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The social science of economics

Author

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  • Brian Loasby

    (SCEME, University of Stirling)

Abstract

The argument of this paper is that much modern economics is drastically undersocialised because it lacks an understanding of the distinctive characteristics of the evolved human mind, despite the significant insights provided by three of our most famous economists, Adam Smith, Alfred Marshall and Friedrich Hayek. This deficiency results from a failure to apply what may be considered the defining principle of economics, that of analysing the implications of scarcity. These implications challenge the adequacy of a theoretical structure based on the confrontation of preference functions and opportunity sets, even when extended to include formal interdependence, as in game theory; they require both a more modest view of human cognitive abilities and a more extensive view of human motivation and potential.

Suggested Citation

  • Brian Loasby, 2007. "The social science of economics," SCEME Working Papers: Advances in Economic Methodology 020/2007, SCEME.
  • Handle: RePEc:sti:wpaper:020/2007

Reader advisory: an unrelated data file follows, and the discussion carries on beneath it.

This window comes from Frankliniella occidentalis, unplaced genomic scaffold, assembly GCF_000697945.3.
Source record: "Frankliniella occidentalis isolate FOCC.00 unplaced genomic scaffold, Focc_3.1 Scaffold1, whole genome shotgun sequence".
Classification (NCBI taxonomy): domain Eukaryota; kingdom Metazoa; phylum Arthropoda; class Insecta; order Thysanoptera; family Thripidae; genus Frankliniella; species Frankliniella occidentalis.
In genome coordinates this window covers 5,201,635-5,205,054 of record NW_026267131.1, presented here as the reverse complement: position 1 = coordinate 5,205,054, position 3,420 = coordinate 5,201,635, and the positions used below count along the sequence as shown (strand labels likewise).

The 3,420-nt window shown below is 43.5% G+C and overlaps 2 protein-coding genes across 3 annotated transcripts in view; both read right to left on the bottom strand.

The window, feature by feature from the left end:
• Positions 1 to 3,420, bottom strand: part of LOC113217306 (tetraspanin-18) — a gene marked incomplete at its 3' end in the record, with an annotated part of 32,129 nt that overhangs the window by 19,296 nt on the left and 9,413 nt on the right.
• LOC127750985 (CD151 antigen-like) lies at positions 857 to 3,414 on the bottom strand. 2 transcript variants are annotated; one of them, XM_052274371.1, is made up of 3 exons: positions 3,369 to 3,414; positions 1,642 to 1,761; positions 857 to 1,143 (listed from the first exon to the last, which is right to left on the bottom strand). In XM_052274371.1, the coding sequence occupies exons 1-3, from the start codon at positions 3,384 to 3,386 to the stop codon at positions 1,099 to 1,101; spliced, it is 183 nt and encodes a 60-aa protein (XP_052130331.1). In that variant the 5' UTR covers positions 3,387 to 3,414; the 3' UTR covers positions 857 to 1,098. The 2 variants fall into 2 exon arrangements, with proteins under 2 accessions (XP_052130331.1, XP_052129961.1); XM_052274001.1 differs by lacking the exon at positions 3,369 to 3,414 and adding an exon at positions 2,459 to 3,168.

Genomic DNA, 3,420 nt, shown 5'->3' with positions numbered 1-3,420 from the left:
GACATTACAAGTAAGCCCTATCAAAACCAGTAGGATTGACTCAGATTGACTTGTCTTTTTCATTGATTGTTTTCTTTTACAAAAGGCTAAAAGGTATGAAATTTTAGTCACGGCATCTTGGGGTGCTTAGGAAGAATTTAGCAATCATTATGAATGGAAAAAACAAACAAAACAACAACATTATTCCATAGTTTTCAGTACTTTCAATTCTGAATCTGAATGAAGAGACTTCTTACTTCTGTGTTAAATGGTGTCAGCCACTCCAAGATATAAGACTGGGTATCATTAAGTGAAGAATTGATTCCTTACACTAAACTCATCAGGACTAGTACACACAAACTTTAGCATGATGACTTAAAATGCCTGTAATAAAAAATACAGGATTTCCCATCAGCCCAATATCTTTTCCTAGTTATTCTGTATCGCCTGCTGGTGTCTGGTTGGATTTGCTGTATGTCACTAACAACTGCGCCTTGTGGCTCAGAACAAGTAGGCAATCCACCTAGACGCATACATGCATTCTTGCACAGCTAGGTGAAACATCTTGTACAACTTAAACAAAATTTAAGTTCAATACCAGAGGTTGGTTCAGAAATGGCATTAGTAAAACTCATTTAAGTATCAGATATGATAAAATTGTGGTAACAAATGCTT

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    File URL: http://www.sceme.org.uk/wps/SCEME020_Loasby_2007.pdf
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    Cited by:

    1. Jan Toporowski, 2013. "The Elgar Companion to Hyman Minsky," Review of Political Economy, Taylor & Francis Journals, vol. 25(1), pages 175-177, January.
    2. S. C. Dow., 2010. "The Psychology of Financial Markets: Keynes, Minsky and Emotional Finance," VOPROSY ECONOMIKI, N.P. Redaktsiya zhurnala "Voprosy Economiki", vol. 1.

    More about this item

    Keywords

    Adam Smith; Alfred Marshall; Hayek;

    JEL classification:

    • B41 - Schools of Economic Thought and Methodology - - Economic Methodology - - - Economic Methodology
    • Z1 - Other Special Topics - - Cultural Economics

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